The story goes that while working in a music rental shop Uematsu was approached by a woman working in the art department at Square. At the time Uematsu didn’t consider it a career move in fact he thought of it as a part time job, a place to make a little extra cash and in the end would not last long. When he took the job Uematsu met Final Fantasy creator Hironobu Sakaguchi who asked him to compose some much for his games. In the end there were only a few requirements which included adding “battle” and “town” music, but besides that Uematsu had free reign to create the music as he saw fit and we all experienced and enjoyed the results.

Demon’s Souls

Demon’s Soul box
Demon’s Soul box

Demon’s Souls

If the hype surrounding the PS3 exclusive Demon’s Souls was to be believed, I was looking forward to a game with a brutal difficulty not seen since the heyday of Rygar and Battletoads; one that had a more terrifying atmosphere than Silent Hill; and with more varied and gruesome ways to die than Dragon’s Lair combined with Space Quest. In short, the ultimate challenge for the hard-core. With the bar set so high, it seemed likely to disappoint in at least some respects. What I found was a flawed but thoroughly enjoyable third person hack and slash/dungeon crawler that threatened to send me to a video game addiction clinic before I finally managed to best it.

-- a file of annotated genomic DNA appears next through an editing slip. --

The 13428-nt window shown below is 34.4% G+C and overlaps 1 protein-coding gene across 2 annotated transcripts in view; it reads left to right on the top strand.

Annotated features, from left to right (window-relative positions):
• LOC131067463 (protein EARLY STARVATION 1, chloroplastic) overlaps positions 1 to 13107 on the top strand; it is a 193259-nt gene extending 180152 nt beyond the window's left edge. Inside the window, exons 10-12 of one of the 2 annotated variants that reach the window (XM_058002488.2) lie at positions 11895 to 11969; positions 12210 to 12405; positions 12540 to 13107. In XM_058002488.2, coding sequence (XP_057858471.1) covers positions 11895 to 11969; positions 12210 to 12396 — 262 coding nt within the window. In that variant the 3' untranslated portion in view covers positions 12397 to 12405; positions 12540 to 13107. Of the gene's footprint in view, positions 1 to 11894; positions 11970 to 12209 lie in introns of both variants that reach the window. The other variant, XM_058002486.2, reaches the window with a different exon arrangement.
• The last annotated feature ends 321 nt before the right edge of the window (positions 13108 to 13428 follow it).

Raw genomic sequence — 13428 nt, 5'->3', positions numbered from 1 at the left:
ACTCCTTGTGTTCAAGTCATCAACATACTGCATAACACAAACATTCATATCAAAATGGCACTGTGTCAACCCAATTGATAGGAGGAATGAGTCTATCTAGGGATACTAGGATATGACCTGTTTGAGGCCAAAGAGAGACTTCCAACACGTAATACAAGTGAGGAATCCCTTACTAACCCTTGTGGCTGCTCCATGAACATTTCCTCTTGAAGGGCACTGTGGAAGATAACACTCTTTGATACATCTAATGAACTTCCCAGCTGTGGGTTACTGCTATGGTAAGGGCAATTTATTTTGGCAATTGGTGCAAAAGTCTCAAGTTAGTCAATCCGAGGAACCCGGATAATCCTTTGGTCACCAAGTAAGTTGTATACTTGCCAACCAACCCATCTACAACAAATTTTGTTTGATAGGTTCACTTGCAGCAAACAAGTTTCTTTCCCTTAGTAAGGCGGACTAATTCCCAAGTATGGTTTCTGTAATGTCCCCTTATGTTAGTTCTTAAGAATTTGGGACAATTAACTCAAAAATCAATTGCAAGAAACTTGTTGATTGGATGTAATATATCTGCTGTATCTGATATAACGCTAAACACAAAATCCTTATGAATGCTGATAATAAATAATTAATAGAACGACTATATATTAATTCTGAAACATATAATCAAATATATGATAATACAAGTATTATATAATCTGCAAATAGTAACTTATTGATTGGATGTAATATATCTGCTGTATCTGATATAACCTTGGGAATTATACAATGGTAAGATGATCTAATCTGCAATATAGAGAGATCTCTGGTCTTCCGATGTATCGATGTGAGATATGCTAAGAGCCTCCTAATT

The basic mechanics of the game can be summed up as follows: “Kill Demons, Get Souls”. Souls are released by killing enemies and they can also be found on the corpses of deceased adventurers. Souls are effectively the unit of currency in this game and can be used to buy items, repair or upgrade equipment, learn miracles and magic, and even upgrade your character’s stats. If you die, you start back at the beginning of the level as a spirit and with all of your souls gone. There will be blue-glowing bloodstain at approximately where the game determined you messed up (if you fell down a well, for instance, it will be just before you left the ground), and if you can reach it before dying again, you can get your souls back.